Some day, you might find yourself aboard the International Space Station with a Nikon D5 and the goal to photograph every track on the F1, IndyCar, and MotoGP calendar. It’s unlikely, but that's exactly where Dr. Drew Feustel was last year. He's an astronaut, and was aboard the ISS for its 55th and 56th missions, the latter of which he served as commander.
"Most astronauts take with them a project or something that they want to spend time doing," Feustel told R&T from his home near Houston's Johnson Space Center. Before his missions, he said it occurred to him that he had "an amazing vantage point that I realized was quite unique when it came to racing." So he decided to try and take pictures to show fellow race fans what he could see.
"It might be an opportunity to engage motor sports fans in space and human space flight and exploration," he said. "And, I thought, 'You know, if I really want to do this right, I could probably reach a lot of people if I took pictures of every single race track for the three series that I like following,' which are IndyCar, Formula 1, and MotoGP."
Feustel grew up in Detroit surrounded by car culture. His dad, a Ford engineer, named the future astronaut Andrew Jay so he'd share initials with A.J. Foyt. As a kid, he raced motocross and BMX, and when he was out of high school, he restored Jaguars at a friend's shop and raced karts.
Getting a PhD, starting a family, and becoming an astronaut led Feustel to pause his own racing—though back on Earth since October, he recently entered his first Formula Ford race. He never stopped being a fan.
Which leads us to his time aboard the ISS. The project took a lot of planning—shooting these tracks wouldn't be as simple as aiming down and hitting the shutter.
"I worked ahead of time with a couple of folks from NASA to make sure that I had as much information as I could about the tracks before I launched, so that I knew what to be targeting," Feustel said. NASA employees in mission control got images of the tracks in Google Earth from various elevations so Feustel could determine good geographical reference points to locate each.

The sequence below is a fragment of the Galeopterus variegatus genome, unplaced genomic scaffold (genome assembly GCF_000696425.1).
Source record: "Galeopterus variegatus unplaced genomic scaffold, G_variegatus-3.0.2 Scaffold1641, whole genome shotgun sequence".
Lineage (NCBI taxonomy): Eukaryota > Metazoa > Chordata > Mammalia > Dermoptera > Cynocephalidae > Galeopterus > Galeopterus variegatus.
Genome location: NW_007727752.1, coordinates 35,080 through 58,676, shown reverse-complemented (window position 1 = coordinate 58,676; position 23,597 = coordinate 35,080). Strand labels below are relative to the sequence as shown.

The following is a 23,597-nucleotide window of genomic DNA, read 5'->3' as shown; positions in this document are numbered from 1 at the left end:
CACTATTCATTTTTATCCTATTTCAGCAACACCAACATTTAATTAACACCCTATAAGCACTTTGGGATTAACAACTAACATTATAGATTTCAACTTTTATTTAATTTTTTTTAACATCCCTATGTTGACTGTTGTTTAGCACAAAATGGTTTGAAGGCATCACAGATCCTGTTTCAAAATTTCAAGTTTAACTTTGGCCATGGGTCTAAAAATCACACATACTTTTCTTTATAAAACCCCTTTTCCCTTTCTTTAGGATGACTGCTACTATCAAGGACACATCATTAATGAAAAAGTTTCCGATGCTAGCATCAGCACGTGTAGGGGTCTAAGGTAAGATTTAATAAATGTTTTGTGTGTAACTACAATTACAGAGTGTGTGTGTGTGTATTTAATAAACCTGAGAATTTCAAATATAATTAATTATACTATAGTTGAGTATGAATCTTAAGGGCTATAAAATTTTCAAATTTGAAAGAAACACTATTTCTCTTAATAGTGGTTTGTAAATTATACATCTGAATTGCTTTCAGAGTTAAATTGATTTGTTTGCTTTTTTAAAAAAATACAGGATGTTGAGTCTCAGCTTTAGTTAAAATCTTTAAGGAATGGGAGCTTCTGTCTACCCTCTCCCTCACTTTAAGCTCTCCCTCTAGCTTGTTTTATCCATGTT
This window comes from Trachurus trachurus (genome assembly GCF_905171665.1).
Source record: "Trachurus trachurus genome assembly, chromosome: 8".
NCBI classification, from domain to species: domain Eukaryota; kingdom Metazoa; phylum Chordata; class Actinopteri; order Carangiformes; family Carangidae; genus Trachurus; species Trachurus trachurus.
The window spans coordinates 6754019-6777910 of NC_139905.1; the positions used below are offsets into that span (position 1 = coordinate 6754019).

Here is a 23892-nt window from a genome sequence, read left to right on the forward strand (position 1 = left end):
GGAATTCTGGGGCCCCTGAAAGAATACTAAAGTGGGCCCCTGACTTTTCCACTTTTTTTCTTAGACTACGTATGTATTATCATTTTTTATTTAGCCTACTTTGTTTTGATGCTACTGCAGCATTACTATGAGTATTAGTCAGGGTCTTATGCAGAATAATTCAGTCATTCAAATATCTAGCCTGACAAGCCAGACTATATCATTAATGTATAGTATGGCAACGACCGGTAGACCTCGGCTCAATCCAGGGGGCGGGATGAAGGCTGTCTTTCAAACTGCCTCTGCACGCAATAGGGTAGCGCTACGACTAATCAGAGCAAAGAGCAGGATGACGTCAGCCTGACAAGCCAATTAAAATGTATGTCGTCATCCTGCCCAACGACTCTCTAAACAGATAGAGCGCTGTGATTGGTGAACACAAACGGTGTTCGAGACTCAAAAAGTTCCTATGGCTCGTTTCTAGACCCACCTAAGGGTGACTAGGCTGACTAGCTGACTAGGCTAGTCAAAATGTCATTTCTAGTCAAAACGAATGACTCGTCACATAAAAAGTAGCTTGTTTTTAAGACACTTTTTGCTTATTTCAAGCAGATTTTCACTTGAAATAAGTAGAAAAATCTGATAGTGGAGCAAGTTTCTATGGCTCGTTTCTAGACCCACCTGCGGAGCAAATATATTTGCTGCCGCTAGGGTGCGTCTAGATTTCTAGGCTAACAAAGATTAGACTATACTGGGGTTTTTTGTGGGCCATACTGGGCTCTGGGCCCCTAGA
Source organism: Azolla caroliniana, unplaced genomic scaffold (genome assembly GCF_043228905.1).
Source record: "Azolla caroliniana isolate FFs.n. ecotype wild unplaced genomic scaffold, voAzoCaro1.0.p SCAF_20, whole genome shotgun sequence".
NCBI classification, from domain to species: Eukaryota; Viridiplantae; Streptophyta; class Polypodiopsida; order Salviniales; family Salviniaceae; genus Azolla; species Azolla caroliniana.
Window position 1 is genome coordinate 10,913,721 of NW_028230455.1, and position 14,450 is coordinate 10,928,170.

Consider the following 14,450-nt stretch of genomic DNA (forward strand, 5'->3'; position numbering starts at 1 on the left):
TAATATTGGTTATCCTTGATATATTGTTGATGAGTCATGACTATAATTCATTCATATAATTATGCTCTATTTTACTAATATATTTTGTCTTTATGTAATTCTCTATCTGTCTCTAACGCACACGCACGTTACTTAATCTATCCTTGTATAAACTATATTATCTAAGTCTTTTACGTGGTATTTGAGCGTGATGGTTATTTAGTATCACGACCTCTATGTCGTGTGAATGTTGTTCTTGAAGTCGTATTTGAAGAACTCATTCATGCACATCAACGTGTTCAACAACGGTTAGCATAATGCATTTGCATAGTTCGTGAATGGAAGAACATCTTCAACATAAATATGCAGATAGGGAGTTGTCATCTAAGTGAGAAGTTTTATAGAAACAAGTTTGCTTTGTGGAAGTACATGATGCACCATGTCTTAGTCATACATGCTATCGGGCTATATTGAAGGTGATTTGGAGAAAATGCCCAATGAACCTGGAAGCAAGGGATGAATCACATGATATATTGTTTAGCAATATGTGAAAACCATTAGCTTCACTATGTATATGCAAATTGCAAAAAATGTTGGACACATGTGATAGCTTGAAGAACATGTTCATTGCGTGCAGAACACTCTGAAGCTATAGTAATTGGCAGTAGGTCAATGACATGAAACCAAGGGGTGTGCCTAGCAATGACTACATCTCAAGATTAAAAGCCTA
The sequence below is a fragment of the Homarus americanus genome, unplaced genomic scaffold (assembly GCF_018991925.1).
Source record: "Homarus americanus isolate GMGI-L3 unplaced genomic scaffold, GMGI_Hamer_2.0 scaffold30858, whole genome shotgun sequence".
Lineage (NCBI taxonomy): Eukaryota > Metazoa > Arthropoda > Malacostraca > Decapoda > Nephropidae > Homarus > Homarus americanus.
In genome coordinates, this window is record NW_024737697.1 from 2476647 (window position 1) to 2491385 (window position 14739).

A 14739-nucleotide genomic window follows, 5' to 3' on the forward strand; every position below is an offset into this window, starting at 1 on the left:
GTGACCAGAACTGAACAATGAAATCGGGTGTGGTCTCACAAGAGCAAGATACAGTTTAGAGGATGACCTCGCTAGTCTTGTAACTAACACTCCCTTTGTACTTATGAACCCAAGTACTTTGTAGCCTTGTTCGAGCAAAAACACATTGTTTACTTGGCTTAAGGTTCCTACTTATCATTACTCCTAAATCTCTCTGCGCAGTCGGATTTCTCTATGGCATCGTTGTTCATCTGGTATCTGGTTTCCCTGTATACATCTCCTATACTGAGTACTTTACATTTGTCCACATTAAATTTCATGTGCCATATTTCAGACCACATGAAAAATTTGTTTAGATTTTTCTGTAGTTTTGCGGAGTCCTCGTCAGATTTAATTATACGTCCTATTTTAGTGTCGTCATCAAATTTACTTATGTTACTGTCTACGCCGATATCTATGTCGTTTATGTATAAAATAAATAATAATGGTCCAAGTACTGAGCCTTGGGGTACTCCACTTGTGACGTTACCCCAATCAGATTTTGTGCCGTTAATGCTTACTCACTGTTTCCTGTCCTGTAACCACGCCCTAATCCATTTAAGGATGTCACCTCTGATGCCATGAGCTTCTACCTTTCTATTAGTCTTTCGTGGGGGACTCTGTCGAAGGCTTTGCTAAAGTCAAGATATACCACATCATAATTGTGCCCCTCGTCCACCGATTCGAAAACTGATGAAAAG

Time was tight. Feustel was busy with various day-to-day responsibilities aboard the ISS, which meant he only really had time to shoot on nights and weekends. "If they were taken in the middle of the day it was only because I would plan my day ahead," he said. "You have to go to the Russian Segment to take these pictures," he added. "It's not a long ways away, but it's at the far end of the space station."
The windows of opportunity were short, too. "It's all about orbital dynamics and the rotation of the earth, and the weather, and the sun, day-night cycles," Feustel said. "It could be anything, and you could miss it. And it could be months before you see a location of the earth… We go in cycles. I'll pass over, say, North America in the daylight several times a day for a month or two, and then you'll go three months without seeing it at all in daylight."
All of these factors mean that Feustel had minutes to get things right. Though getting these shots took a lot of effort, the results were worth it. Here, he talks about some of his favorites, and the hardest pictures to get.
"The first weekend I was up there was the Formula 1 opening race in Melbourne, and I just happened to fly over the track within two minutes of the start of the race, and it was sunny. I snapped a picture, and I thought, 'Man, this was going to be easy.' Then quickly realized that it was almost impossible."
"There were a few tracks that were really a problem for me. Spa was one of those tracks because there's not a lot of differentiating geography around there. The trees all looked the same, no massive cities nearby to triangulate from… I spent months trying to get Spa. Finally, got a few shots, and I was really never happy with them because of the clarity and the focus and the lighting."
"Silverstone is a great track because it's quite a famous historical road track in Europe. A lot of F1 grew out of that region of the world. I think [it's] a beautiful track from space. It was also an extremely challenging track to photograph, as well. That one took me many months. In fact, I think I got the first photo of it just a couple days before the race.